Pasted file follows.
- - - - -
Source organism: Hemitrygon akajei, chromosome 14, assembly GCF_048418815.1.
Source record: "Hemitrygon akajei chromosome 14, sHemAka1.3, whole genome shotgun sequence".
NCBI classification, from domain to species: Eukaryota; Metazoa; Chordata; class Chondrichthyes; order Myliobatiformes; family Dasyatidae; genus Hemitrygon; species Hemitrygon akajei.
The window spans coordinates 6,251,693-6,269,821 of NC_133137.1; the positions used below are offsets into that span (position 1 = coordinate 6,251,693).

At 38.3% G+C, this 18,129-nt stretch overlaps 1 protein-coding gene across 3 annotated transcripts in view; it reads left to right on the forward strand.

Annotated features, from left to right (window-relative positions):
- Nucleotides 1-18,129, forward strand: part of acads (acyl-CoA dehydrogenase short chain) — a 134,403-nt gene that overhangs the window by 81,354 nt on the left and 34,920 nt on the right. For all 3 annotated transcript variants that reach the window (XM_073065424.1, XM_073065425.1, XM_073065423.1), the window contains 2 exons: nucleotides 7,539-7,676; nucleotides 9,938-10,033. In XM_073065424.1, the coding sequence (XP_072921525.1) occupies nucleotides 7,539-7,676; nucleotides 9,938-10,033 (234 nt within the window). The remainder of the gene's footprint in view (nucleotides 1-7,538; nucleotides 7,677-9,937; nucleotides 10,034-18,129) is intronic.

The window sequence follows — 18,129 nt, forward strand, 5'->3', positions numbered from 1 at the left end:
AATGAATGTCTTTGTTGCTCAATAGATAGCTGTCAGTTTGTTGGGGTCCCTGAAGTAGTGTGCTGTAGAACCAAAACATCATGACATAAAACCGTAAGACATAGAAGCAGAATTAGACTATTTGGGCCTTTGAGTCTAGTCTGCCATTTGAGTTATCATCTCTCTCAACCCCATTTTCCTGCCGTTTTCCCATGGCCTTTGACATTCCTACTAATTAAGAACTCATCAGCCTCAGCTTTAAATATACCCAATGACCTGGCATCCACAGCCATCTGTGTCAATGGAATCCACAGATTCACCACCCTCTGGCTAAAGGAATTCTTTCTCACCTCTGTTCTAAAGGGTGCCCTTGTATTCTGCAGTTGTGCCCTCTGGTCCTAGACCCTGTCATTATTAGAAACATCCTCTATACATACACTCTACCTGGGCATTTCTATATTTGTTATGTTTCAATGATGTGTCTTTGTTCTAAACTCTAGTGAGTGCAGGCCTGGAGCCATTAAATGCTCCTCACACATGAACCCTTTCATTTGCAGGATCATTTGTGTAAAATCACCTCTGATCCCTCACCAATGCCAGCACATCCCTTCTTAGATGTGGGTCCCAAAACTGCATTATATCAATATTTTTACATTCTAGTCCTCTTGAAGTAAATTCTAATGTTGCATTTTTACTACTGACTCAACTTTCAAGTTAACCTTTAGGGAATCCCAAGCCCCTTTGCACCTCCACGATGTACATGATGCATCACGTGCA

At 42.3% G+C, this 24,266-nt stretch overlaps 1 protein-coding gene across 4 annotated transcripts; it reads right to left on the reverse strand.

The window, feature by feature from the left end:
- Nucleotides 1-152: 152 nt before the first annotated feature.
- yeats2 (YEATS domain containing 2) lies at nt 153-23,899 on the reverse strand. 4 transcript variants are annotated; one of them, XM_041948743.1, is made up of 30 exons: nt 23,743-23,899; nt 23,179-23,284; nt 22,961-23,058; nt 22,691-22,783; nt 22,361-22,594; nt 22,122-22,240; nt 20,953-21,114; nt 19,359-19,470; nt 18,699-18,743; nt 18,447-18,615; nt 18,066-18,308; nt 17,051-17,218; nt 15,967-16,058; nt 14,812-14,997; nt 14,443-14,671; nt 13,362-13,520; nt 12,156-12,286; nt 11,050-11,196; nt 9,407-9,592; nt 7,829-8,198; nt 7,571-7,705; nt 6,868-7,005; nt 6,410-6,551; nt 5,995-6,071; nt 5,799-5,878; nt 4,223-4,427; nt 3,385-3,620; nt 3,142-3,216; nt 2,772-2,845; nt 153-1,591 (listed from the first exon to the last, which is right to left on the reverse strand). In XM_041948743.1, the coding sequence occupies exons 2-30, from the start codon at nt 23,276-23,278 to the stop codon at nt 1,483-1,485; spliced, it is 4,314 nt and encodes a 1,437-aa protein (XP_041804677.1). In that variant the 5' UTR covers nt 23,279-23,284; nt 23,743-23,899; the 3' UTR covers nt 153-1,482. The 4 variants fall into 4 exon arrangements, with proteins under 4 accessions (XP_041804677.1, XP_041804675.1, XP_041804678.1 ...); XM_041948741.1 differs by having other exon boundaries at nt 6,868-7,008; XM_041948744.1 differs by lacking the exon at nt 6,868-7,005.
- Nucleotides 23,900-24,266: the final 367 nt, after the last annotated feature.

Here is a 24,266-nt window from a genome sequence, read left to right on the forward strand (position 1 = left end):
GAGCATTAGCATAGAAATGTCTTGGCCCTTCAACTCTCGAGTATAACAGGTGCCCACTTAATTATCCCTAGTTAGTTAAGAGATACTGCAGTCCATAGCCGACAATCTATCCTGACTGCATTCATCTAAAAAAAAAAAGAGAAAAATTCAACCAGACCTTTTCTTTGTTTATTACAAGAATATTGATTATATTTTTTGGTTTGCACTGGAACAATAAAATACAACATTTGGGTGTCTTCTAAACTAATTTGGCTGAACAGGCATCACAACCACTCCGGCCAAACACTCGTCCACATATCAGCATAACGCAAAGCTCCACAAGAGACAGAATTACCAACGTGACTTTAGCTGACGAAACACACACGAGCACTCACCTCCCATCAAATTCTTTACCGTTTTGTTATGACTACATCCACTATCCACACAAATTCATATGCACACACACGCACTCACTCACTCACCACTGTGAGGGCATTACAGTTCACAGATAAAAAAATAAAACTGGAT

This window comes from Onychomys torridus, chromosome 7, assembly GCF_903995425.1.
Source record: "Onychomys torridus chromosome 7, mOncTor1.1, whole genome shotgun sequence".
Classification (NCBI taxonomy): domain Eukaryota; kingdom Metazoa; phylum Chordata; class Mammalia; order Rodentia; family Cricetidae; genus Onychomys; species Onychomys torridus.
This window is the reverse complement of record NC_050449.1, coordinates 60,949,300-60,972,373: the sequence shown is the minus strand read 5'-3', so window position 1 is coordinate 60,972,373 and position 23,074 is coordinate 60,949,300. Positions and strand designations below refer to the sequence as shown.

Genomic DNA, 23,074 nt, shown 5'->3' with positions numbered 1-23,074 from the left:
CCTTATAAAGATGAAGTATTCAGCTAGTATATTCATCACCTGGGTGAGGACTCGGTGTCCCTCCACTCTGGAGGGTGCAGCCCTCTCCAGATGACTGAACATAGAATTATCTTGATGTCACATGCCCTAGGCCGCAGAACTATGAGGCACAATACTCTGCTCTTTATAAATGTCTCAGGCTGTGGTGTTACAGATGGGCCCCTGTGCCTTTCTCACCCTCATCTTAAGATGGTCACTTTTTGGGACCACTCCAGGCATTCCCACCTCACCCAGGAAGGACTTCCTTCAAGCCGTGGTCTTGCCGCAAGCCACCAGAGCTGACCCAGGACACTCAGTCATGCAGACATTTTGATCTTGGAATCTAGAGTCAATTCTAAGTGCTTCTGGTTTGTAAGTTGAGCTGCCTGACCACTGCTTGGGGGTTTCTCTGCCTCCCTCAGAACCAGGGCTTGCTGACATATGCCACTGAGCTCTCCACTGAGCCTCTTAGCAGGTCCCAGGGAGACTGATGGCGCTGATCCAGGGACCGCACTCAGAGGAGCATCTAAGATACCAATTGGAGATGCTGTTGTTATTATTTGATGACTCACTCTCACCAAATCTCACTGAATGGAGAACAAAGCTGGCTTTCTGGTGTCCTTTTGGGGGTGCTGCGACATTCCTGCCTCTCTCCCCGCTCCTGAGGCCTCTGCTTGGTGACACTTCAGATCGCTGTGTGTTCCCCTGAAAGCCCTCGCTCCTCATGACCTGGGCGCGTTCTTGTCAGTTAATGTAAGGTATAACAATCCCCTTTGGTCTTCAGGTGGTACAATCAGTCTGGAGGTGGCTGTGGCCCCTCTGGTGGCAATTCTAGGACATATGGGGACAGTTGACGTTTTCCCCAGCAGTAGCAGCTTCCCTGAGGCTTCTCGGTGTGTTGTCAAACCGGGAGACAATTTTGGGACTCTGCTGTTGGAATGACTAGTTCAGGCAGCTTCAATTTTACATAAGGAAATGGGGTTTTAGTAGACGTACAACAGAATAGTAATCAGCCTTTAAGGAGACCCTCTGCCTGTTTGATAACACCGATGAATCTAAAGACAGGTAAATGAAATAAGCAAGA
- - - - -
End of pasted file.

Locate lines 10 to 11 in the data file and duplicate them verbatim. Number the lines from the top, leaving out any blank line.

At 42.3% G+C, this 24,266-nt stretch overlaps 1 protein-coding gene across 4 annotated transcripts; it reads right to left on the reverse strand.

The window, feature by feature from the left end: